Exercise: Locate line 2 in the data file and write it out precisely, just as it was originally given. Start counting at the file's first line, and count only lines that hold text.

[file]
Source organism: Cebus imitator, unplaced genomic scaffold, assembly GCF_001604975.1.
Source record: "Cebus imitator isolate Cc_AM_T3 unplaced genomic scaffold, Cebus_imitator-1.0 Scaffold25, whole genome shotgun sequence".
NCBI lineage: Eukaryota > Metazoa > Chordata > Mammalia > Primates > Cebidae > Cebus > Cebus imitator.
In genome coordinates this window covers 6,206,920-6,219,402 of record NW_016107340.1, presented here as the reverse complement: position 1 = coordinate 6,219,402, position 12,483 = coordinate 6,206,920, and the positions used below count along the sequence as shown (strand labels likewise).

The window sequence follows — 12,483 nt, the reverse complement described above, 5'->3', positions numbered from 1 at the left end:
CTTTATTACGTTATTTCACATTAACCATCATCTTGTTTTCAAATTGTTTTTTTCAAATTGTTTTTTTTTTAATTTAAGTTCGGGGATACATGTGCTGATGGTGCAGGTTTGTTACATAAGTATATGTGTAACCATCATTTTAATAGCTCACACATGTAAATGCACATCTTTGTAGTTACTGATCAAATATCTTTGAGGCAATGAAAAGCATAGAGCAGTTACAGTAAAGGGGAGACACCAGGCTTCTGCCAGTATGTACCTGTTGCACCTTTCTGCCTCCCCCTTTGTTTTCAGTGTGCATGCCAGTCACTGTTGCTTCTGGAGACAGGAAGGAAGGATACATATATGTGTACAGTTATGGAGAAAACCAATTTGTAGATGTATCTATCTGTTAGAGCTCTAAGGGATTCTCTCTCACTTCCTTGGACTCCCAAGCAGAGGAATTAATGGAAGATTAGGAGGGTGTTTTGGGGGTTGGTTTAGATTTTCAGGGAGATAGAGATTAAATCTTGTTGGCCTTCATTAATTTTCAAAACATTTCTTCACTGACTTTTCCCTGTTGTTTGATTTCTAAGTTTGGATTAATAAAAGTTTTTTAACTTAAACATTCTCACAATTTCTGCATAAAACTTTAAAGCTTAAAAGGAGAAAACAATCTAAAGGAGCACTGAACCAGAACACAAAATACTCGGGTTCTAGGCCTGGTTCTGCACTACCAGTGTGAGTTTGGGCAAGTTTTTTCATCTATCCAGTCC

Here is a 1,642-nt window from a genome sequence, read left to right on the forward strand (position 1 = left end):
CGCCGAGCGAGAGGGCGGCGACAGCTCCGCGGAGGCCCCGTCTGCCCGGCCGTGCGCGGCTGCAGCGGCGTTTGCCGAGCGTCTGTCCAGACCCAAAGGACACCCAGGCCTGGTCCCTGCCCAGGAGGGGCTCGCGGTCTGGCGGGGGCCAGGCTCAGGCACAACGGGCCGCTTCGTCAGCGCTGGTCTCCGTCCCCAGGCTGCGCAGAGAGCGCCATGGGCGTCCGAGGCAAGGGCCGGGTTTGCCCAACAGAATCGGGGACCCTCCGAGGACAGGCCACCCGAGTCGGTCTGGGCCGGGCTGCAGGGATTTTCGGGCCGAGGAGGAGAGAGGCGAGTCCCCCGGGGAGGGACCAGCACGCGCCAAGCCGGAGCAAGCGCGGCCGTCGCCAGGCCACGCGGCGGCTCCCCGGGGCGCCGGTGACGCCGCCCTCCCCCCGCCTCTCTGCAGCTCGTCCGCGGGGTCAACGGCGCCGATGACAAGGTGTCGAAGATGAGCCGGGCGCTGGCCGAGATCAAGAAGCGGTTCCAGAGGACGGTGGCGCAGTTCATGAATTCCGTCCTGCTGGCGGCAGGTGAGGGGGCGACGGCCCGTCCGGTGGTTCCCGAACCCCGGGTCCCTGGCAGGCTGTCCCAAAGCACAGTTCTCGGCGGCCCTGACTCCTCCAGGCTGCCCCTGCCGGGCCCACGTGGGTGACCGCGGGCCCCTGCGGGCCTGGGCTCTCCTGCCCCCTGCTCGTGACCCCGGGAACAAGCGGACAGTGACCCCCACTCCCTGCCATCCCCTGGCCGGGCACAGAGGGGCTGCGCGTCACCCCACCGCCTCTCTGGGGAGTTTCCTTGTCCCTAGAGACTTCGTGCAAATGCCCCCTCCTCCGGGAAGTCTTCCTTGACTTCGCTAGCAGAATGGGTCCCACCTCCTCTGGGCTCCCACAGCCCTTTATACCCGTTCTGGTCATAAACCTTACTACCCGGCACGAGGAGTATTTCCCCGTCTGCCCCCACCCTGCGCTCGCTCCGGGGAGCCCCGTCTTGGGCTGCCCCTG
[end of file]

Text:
Source record: "Cebus imitator isolate Cc_AM_T3 unplaced genomic scaffold, Cebus_imitator-1.0 Scaffold25, whole genome shotgun sequence".